In the same way that the prior song bursts in, we wanted this one to really rip through the silence of the preceding three seconds and we wanted to get to that driving sound with the super simple cheap drum machine snare-kick and the frantic chords. For some reason, Motörhead and Judas Priest kept buzzing in my ears. Additionally, you can really hear an unvarnished example of our reductive mixing process in the mid-section of this song. I personally like the differing tones of the electric guitars — especially in the sort of poor man’s twin lead bits.
Often when I lay down a left side guitar and a right side guitar, I actually physically approach the playing differently in an effort to trick the mind into seeing two different guitar players standing there in front of it. I tend to think of myself primarily as a producer, and this idea of creating almost a cast of characters — like an imaginary cast of musicians — that not only create sound, but who also contribute psychologically to the end result… that’s something I like to play with. I’ve even written backstories on occasion for some of the characters I’d create. It would be like: “Oh, got a guitar solo to lay down… let me imagine who the guitar player would be and what they were doing last night that might influence how they approach the solo today.”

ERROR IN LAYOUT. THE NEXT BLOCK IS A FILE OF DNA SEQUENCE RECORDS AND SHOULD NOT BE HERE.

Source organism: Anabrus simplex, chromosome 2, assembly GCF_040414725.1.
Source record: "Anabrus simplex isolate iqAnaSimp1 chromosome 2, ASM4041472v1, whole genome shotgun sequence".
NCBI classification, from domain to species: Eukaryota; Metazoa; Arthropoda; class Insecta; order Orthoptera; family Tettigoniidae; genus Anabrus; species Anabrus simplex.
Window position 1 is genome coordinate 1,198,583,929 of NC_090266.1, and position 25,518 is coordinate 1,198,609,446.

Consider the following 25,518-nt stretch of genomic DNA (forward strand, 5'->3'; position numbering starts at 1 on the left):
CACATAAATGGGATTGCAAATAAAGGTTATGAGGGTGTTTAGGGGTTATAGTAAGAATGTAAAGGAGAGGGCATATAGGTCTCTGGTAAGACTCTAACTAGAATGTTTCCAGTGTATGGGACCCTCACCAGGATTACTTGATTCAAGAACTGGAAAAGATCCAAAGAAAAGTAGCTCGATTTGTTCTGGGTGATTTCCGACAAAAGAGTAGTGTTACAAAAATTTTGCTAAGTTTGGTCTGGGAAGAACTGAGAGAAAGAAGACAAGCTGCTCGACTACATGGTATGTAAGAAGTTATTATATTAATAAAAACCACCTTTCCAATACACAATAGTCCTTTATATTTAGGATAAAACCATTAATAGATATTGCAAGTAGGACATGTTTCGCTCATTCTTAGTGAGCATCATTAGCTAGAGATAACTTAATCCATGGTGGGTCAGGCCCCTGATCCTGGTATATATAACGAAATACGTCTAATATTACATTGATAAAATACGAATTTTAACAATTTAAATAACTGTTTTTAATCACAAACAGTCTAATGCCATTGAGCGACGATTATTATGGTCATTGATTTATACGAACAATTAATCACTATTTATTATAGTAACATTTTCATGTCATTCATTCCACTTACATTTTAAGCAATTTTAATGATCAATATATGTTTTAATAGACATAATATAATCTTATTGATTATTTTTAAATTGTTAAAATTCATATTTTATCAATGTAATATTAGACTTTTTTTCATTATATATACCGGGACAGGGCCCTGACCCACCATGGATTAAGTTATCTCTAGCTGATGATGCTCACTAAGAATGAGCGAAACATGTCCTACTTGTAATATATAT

Regarding the lyrics, the words are the weapon here — in that the words are the hex. The tone and level of distortion on the vocal (SM-58 through a Rat pedal into a Marshall 50 watt and on into the Mackie with the EQ tweaked) is meant to evoke this razor-like hex. The actual party this song is based on took place in a cabin in the woods of Western Maryland in 1941. A photographer from Life magazine attended and took absolutely amazing shots of the event — including the decapitation of an effigy of Hitler.